Summary of the Legal Basis: FDA has broad authority under sections 201, 301, 501, 502, 503, 505, and 701 of the Federal Food, Drug, and Cosmetic Act (the Act) (21 U.S.C. 321, 331, 351,352, 353, 355, and 371) and section 351 of the Public Health Service Act (42 U.S.C. 262) to help ensure that prescription drugs (including biological products that are regulated as drugs) are safe and effective for their intended uses. A major part of FDA’s efforts concerning the safe and effective use of drug products involves review, approval, and monitoring of drug labeling. Under section 502(f)(1) of the Act, a drug is misbranded unless its labeling bears “adequate directions for use” or it is exempted from this requirement by regulation. Under section 201.100 (21 CFR 201.100), a prescription drug is exempted from the requirement in section 502(f)(1) of the Act only if, among other things, it contains the information required and in the format specified by sections 201.56 and 201.57. Under section 502(a) of the Act, a drug product is misbranded if its labeling is false or misleading in any particular. Under section 505(d) and 505(e) of the Act, FDA must refuse to approve an application or may withdraw approval of an application if the labeling for the drug is false or misleading in any particular. Section 201(n) of the Act provides that in determining whether the labeling of a drug is misleading, there shall be taken into account not only representations or suggestions made in the labeling, but also the extent to which the labeling fails to reveal facts that are material in light of such representations or material with respect to consequences which may result from use of the drug product under the conditions of use prescribed in the labeling or under customary conditions of use. These statutory provisions, combined with section 701(a) of the Act and section 351 of the Public Health Service Act, clearly authorize FDA to publish a proposed rule designed to help ensure that practitioners prescribing drugs (including biological products) to pregnant women and women of childbearing age would receive information essential to the safe and effective use of these drugs.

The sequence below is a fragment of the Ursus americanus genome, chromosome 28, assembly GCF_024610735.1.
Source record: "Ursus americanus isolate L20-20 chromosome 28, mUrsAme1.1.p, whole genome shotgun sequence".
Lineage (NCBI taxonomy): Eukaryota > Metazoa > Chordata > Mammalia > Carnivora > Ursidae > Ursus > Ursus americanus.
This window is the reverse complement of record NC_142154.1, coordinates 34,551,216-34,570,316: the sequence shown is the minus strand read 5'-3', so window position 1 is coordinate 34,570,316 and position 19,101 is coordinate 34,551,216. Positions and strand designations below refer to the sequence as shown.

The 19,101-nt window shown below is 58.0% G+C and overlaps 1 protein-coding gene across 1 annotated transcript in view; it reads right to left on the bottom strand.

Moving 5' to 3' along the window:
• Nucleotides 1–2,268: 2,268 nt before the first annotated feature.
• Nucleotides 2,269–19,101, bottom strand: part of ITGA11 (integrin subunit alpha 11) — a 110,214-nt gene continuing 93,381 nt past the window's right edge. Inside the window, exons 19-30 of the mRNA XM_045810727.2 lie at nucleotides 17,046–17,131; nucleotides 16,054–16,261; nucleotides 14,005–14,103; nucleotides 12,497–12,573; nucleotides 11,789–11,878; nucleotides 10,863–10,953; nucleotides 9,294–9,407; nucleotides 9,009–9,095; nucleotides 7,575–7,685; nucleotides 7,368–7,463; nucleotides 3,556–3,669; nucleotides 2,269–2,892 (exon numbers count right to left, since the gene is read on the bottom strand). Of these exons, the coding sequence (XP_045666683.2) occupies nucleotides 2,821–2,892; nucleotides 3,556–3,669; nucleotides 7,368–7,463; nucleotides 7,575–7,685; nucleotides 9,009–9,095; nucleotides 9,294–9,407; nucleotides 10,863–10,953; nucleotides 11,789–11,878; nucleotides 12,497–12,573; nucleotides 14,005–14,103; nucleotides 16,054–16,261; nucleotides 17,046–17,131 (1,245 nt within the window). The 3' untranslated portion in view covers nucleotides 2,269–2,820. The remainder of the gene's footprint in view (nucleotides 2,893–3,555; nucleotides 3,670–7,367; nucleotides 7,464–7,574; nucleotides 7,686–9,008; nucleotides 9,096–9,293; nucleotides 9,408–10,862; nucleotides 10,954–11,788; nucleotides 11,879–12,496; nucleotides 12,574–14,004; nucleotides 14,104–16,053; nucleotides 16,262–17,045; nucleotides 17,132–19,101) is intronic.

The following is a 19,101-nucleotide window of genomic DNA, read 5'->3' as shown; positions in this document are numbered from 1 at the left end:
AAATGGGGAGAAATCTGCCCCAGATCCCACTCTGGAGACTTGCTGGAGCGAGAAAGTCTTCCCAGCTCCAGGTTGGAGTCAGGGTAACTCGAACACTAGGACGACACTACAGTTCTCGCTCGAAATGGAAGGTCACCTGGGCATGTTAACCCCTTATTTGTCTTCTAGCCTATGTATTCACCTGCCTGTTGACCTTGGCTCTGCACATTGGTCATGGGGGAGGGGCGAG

Alternatives: The alternatives to the proposal include not amending our existing regulation governing the format and content of labeling for human prescription drugs and biological products. This alternative is inconsistent with widespread stakeholder dissatisfaction with the pregnancy labeling provided pursuant to the current regulation.